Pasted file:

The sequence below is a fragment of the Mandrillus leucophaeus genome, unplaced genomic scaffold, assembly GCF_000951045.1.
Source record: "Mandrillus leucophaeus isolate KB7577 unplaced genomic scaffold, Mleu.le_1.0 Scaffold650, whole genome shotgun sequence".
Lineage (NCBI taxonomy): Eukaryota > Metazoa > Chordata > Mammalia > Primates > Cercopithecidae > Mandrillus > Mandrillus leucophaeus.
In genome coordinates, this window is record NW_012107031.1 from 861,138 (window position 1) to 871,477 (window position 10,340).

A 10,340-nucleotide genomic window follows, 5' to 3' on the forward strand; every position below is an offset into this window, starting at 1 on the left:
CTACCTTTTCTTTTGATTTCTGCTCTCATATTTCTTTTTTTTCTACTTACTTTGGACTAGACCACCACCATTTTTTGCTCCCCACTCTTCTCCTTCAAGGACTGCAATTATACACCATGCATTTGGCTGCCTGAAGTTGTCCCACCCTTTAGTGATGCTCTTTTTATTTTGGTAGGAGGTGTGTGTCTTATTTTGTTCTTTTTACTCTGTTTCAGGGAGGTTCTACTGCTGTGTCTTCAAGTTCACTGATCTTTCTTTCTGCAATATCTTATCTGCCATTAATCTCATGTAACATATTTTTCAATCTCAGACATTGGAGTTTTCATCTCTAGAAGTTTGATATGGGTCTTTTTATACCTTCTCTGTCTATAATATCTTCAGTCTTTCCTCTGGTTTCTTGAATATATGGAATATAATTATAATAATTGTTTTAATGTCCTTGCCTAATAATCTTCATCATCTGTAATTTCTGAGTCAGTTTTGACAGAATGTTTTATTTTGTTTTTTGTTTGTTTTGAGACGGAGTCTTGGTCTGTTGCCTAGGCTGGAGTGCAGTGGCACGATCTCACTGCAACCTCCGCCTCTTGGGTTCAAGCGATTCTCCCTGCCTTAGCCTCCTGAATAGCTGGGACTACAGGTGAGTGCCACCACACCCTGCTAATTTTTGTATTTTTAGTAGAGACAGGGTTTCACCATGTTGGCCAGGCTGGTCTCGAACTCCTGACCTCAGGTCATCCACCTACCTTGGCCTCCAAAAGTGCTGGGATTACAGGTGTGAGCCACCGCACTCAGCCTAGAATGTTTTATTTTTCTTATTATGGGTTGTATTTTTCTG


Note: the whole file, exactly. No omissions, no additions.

The sequence below is a fragment of the Mandrillus leucophaeus genome, unplaced genomic scaffold, assembly GCF_000951045.1.
Source record: "Mandrillus leucophaeus isolate KB7577 unplaced genomic scaffold, Mleu.le_1.0 Scaffold650, whole genome shotgun sequence".
Lineage (NCBI taxonomy): Eukaryota > Metazoa > Chordata > Mammalia > Primates > Cercopithecidae > Mandrillus > Mandrillus leucophaeus.
In genome coordinates, this window is record NW_012107031.1 from 861,138 (window position 1) to 871,477 (window position 10,340).

A 10,340-nucleotide genomic window follows, 5' to 3' on the forward strand; every position below is an offset into this window, starting at 1 on the left:
CTACCTTTTCTTTTGATTTCTGCTCTCATATTTCTTTTTTTTCTACTTACTTTGGACTAGACCACCACCATTTTTTGCTCCCCACTCTTCTCCTTCAAGGACTGCAATTATACACCATGCATTTGGCTGCCTGAAGTTGTCCCACCCTTTAGTGATGCTCTTTTTATTTTGGTAGGAGGTGTGTGTCTTATTTTGTTCTTTTTACTCTGTTTCAGGGAGGTTCTACTGCTGTGTCTTCAAGTTCACTGATCTTTCTTTCTGCAATATCTTATCTGCCATTAATCTCATGTAACATATTTTTCAATCTCAGACATTGGAGTTTTCATCTCTAGAAGTTTGATATGGGTCTTTTTATACCTTCTCTGTCTATAATATCTTCAGTCTTTCCTCTGGTTTCTTGAATATATGGAATATAATTATAATAATTGTTTTAATGTCCTTGCCTAATAATCTTCATCATCTGTAATTTCTGAGTCAGTTTTGACAGAATGTTTTATTTTGTTTTTTGTTTGTTTTGAGACGGAGTCTTGGTCTGTTGCCTAGGCTGGAGTGCAGTGGCACGATCTCACTGCAACCTCCGCCTCTTGGGTTCAAGCGATTCTCCCTGCCTTAGCCTCCTGAATAGCTGGGACTACAGGTGAGTGCCACCACACCCTGCTAATTTTTGTATTTTTAGTAGAGACAGGGTTTCACCATGTTGGCCAGGCTGGTCTCGAACTCCTGACCTCAGGTCATCCACCTACCTTGGCCTCCAAAAGTGCTGGGATTACAGGTGTGAGCCACCGCACTCAGCCTAGAATGTTTTATTTTTCTTATTATGGGTTGTATTTTTCTG